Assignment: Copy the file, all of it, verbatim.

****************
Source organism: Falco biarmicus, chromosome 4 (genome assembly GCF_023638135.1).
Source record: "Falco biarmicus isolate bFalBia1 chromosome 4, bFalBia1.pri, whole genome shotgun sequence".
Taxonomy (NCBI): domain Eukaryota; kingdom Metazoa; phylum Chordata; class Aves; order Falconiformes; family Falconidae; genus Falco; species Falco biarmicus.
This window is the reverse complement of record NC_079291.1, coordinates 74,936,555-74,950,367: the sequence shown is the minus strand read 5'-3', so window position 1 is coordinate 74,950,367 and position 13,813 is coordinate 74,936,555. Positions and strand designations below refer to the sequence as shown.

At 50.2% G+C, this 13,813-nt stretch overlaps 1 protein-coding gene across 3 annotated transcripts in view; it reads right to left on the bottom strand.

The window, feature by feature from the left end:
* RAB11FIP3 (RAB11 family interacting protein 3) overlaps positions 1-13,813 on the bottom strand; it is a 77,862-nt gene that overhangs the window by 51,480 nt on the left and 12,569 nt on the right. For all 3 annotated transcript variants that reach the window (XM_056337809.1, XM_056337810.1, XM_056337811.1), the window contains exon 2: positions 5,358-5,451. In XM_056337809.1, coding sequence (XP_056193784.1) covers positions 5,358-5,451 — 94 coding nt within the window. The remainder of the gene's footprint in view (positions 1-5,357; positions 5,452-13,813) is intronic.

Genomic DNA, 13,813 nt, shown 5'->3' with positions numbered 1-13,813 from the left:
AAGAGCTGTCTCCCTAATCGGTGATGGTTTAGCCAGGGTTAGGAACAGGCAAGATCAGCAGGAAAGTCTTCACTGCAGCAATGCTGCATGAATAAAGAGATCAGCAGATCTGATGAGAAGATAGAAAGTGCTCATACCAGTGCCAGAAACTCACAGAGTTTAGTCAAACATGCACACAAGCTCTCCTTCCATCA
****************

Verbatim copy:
Source organism: Falco biarmicus, chromosome 4 (genome assembly GCF_023638135.1).
Source record: "Falco biarmicus isolate bFalBia1 chromosome 4, bFalBia1.pri, whole genome shotgun sequence".
Taxonomy (NCBI): domain Eukaryota; kingdom Metazoa; phylum Chordata; class Aves; order Falconiformes; family Falconidae; genus Falco; species Falco biarmicus.
This window is the reverse complement of record NC_079291.1, coordinates 74,936,555-74,950,367: the sequence shown is the minus strand read 5'-3', so window position 1 is coordinate 74,950,367 and position 13,813 is coordinate 74,936,555. Positions and strand designations below refer to the sequence as shown.

At 50.2% G+C, this 13,813-nt stretch overlaps 1 protein-coding gene across 3 annotated transcripts in view; it reads right to left on the bottom strand.

The window, feature by feature from the left end:
* RAB11FIP3 (RAB11 family interacting protein 3) overlaps positions 1-13,813 on the bottom strand; it is a 77,862-nt gene that overhangs the window by 51,480 nt on the left and 12,569 nt on the right. For all 3 annotated transcript variants that reach the window (XM_056337809.1, XM_056337810.1, XM_056337811.1), the window contains exon 2: positions 5,358-5,451. In XM_056337809.1, coding sequence (XP_056193784.1) covers positions 5,358-5,451 — 94 coding nt within the window. The remainder of the gene's footprint in view (positions 1-5,357; positions 5,452-13,813) is intronic.

Genomic DNA, 13,813 nt, shown 5'->3' with positions numbered 1-13,813 from the left:
AAGAGCTGTCTCCCTAATCGGTGATGGTTTAGCCAGGGTTAGGAACAGGCAAGATCAGCAGGAAAGTCTTCACTGCAGCAATGCTGCATGAATAAAGAGATCAGCAGATCTGATGAGAAGATAGAAAGTGCTCATACCAGTGCCAGAAACTCACAGAGTTTAGTCAAACATGCACACAAGCTCTCCTTCCATCA